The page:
With the famous phrase "Nature, red in tooth and claw," the Victorian poet Tennyson
expressed the challenge that the emerging science of evolution posed to his faith in a universe ruled by love and compassion. Yet in today's science, all the in-depth studies show that violence has diminished continually over the past few centuries (as discussed by Steven Pinker in The Better Angels of Our Nature: Why Violence Has Declined
). Thus, despite the violence and conflict constantly emphasized by the media, our everyday existence is usually filled with cooperation, friendship, affection, and care.
Scientific investigation over the last 30 years has increasingly corrected the deformed view of human nature as motivated wholly by selfishness, a belief that long dominated Western psychology and theories of evolution and economics.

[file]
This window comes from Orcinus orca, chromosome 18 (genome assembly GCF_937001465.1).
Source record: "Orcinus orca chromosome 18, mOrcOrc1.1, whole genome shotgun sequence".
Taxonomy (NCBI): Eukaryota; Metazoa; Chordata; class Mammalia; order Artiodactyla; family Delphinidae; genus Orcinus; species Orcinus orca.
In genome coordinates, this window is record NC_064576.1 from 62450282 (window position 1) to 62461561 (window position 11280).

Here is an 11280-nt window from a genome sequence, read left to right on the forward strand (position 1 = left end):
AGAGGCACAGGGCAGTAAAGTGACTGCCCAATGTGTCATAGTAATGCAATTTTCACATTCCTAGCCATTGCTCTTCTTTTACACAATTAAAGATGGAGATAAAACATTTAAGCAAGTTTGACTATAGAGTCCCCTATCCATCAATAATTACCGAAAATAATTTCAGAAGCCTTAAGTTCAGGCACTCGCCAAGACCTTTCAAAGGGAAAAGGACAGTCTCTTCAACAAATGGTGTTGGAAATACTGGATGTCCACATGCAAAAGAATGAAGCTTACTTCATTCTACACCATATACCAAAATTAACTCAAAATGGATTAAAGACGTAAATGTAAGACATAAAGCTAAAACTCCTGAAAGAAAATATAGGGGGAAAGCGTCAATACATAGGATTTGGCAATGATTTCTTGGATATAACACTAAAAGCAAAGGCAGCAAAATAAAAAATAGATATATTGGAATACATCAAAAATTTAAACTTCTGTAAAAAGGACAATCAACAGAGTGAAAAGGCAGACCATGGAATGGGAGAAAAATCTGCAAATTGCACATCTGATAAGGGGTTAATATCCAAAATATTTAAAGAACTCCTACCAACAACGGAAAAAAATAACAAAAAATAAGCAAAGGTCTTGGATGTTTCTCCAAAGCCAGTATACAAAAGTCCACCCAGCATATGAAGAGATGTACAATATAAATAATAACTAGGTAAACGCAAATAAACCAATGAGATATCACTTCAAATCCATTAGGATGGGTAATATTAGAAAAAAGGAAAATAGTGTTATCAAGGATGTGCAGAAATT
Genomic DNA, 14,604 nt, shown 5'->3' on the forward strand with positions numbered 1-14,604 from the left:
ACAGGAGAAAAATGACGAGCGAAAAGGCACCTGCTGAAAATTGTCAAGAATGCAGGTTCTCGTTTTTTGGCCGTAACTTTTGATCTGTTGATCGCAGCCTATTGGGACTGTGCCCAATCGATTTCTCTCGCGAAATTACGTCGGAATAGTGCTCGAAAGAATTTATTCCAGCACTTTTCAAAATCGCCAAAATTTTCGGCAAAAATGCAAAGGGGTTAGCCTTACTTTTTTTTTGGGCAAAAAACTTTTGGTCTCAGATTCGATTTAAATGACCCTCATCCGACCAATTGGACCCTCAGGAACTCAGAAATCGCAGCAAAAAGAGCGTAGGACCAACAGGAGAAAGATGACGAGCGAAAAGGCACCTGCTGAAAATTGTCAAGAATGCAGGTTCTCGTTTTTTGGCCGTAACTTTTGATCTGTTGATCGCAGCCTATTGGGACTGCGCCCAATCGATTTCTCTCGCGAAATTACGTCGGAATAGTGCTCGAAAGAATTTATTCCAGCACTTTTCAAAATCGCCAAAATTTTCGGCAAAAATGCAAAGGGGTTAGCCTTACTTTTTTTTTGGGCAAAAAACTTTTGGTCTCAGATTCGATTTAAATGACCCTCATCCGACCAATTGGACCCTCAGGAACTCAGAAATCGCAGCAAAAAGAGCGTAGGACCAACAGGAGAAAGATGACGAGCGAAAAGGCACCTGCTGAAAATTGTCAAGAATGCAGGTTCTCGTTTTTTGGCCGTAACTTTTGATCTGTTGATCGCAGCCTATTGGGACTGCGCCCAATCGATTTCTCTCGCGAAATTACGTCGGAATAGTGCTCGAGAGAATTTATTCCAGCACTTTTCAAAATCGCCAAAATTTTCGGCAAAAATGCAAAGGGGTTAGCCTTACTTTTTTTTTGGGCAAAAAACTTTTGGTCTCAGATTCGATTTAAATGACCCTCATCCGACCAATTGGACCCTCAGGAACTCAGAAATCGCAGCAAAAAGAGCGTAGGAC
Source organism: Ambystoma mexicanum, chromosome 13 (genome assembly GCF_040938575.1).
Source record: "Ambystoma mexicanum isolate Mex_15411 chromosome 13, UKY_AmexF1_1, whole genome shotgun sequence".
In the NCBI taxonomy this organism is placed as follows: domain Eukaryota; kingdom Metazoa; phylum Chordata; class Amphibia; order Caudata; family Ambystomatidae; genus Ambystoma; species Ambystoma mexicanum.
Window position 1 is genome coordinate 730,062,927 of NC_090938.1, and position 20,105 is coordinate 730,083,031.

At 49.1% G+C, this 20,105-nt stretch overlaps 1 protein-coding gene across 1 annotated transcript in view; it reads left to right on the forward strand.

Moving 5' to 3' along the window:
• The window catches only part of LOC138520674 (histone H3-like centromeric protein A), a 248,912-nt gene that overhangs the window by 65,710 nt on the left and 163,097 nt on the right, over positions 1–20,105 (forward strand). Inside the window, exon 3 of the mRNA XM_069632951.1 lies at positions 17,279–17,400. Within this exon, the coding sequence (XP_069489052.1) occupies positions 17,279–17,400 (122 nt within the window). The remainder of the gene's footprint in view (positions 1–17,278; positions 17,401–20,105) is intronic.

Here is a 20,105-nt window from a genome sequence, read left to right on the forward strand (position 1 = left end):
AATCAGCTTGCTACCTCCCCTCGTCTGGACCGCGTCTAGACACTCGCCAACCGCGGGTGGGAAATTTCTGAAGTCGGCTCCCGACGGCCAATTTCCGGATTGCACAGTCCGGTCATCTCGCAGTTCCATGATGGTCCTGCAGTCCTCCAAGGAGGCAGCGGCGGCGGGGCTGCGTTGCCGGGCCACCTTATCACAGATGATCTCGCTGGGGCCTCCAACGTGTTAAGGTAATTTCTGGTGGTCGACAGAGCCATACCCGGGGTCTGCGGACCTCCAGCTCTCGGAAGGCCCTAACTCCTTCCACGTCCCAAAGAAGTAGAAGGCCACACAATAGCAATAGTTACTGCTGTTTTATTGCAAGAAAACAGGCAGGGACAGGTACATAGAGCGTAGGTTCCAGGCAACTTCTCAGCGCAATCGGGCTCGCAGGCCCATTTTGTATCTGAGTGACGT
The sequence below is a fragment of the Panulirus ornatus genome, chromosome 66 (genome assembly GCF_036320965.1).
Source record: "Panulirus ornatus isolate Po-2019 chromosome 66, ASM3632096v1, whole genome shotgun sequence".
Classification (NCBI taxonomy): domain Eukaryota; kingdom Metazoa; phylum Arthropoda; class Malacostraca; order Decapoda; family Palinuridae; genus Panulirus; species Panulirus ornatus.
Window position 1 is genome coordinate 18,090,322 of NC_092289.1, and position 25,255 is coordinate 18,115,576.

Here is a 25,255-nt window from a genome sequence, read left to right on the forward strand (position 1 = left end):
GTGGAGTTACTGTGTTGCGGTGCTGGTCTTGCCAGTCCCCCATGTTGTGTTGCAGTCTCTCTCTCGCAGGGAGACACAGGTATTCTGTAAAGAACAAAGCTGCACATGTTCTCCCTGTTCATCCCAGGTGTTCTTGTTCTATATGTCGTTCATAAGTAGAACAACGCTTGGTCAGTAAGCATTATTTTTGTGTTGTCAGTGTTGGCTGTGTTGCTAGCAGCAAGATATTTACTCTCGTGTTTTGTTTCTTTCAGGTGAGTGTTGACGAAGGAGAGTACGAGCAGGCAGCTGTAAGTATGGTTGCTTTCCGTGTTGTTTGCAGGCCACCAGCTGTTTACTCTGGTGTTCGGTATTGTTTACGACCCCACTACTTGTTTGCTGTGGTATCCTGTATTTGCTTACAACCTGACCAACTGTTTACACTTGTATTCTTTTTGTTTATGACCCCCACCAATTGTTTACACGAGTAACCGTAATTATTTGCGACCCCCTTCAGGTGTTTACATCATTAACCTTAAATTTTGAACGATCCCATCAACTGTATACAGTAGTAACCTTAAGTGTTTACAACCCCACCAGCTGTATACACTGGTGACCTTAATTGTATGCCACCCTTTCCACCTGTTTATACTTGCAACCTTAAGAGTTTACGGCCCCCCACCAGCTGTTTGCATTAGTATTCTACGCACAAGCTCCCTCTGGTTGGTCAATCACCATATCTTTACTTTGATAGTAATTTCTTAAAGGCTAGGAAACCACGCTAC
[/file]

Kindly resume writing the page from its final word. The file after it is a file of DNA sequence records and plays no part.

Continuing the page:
In the words of psychologist Daniel Batson, "The results of these experiments support the empathy-altruism hypothesis. None of the egoistic explanations proposed have received more than scattered support." Batson defines altruism as "a motivational state with the ultimate goal of increasing another's welfare."
I myself am deeply convinced that love and compassion — the two faces of altruism — are the cardinal virtues of human existence and the heart of the spiritual path. Loving-kindness is the wish that all beings experience happiness, while compassion focuses on eradicating their suffering.
I once asked His Holiness the Dalai Lama for some words of advice as I was about to enter a long meditation retreat in the mountains of Nepal. His response was simple but powerful: "In the beginning, meditate on compassion. In the middle, meditate on compassion. In the end, meditate on compassion."